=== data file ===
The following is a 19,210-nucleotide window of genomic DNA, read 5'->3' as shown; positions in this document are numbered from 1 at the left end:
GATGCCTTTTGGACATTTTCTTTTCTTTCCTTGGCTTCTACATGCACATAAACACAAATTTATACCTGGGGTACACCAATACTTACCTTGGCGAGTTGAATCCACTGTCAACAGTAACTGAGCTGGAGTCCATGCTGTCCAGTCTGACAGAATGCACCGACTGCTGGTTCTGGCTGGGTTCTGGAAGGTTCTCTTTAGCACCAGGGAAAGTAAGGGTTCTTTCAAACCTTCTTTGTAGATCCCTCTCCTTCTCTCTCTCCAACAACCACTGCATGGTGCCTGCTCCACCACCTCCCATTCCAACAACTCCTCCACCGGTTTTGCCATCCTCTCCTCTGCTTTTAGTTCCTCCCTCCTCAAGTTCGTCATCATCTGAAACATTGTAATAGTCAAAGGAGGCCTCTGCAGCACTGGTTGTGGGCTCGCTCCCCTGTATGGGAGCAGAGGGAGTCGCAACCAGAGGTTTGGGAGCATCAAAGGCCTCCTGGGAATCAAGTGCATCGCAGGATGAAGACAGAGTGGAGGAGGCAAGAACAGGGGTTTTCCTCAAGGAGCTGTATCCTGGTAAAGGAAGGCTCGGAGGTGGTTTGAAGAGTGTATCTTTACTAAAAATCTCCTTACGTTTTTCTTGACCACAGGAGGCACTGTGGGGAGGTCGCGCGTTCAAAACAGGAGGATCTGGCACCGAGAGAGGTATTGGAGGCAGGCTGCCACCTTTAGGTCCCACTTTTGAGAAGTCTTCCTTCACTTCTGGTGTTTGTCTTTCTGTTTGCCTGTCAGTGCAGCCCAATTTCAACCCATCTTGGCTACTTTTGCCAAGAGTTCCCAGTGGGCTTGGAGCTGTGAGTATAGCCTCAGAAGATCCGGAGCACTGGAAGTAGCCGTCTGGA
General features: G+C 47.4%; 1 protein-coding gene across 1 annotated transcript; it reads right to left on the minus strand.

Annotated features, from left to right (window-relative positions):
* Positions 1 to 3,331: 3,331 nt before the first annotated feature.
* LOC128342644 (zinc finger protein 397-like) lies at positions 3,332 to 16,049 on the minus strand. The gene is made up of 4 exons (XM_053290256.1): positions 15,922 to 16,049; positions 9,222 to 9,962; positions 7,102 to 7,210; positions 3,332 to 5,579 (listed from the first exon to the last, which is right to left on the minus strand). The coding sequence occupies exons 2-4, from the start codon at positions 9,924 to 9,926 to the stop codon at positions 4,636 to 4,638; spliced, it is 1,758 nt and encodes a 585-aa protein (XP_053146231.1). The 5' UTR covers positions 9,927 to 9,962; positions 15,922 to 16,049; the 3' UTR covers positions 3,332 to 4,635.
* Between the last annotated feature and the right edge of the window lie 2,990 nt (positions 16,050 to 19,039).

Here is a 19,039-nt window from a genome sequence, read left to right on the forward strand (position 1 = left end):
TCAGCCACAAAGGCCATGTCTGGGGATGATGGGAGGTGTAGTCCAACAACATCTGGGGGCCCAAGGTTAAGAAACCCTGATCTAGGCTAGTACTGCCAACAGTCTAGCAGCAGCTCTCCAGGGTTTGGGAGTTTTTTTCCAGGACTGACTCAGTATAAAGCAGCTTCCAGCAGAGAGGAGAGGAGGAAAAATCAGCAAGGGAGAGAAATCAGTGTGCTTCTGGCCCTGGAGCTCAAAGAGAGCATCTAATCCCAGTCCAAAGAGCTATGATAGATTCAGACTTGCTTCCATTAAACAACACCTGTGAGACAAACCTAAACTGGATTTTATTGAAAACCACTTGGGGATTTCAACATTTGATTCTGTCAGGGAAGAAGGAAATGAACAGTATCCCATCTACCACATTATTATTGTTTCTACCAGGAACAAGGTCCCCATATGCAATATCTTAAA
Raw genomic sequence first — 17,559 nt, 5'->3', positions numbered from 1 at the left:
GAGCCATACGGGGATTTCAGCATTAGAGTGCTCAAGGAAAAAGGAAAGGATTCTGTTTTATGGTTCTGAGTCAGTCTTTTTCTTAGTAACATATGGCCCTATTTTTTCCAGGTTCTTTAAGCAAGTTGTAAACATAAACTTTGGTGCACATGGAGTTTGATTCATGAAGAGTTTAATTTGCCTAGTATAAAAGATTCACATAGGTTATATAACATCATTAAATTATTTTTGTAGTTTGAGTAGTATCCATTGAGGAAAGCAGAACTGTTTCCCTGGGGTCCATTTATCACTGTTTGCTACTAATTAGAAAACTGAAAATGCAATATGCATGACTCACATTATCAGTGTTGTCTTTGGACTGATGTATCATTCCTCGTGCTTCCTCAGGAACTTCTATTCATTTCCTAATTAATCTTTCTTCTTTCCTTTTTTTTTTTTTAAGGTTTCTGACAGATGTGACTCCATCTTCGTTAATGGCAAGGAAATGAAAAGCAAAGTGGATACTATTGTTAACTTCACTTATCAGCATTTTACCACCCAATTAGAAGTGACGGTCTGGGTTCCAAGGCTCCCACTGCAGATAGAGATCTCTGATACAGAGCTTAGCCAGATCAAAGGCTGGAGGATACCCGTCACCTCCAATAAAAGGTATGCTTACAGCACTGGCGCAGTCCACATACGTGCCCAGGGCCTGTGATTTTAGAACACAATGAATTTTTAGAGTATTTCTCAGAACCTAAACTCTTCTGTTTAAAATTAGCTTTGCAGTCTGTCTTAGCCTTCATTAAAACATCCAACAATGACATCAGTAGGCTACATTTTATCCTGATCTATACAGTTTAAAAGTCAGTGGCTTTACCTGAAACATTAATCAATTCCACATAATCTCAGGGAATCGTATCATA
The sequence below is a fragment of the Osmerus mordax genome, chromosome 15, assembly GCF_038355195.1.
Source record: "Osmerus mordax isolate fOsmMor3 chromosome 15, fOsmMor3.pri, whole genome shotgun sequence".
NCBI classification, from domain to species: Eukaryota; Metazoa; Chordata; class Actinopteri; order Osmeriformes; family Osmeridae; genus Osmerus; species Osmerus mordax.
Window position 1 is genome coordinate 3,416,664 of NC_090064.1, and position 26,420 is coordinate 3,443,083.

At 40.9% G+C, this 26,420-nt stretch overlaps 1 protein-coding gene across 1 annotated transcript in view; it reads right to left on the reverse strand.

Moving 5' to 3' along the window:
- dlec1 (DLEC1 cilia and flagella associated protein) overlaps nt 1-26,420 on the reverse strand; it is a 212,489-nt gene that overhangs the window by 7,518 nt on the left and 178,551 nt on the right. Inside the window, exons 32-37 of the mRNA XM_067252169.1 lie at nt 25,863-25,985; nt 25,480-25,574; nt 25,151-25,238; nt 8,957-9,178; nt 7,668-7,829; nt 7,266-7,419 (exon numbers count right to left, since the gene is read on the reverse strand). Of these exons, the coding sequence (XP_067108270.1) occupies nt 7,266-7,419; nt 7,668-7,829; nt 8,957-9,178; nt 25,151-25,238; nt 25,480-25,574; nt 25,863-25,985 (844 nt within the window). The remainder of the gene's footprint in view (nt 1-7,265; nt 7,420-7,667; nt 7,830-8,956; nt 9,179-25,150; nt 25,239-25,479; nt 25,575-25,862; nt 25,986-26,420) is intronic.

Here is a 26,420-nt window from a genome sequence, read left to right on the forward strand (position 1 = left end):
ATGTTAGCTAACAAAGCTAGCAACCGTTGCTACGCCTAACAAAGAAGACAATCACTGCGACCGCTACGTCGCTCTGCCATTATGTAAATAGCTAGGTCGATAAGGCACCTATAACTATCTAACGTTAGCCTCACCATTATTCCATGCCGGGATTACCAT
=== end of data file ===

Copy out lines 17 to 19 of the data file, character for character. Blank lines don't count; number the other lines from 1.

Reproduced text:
Moving 5' to 3' along the window:
- dlec1 (DLEC1 cilia and flagella associated protein) overlaps nt 1-26,420 on the reverse strand; it is a 212,489-nt gene that overhangs the window by 7,518 nt on the left and 178,551 nt on the right. Inside the window, exons 32-37 of the mRNA XM_067252169.1 lie at nt 25,863-25,985; nt 25,480-25,574; nt 25,151-25,238; nt 8,957-9,178; nt 7,668-7,829; nt 7,266-7,419 (exon numbers count right to left, since the gene is read on the reverse strand). Of these exons, the coding sequence (XP_067108270.1) occupies nt 7,266-7,419; nt 7,668-7,829; nt 8,957-9,178; nt 25,151-25,238; nt 25,480-25,574; nt 25,863-25,985 (844 nt within the window). The remainder of the gene's footprint in view (nt 1-7,265; nt 7,420-7,667; nt 7,830-8,956; nt 9,179-25,150; nt 25,239-25,479; nt 25,575-25,862; nt 25,986-26,420) is intronic.

Here is a 26,420-nt window from a genome sequence, read left to right on the forward strand (position 1 = left end):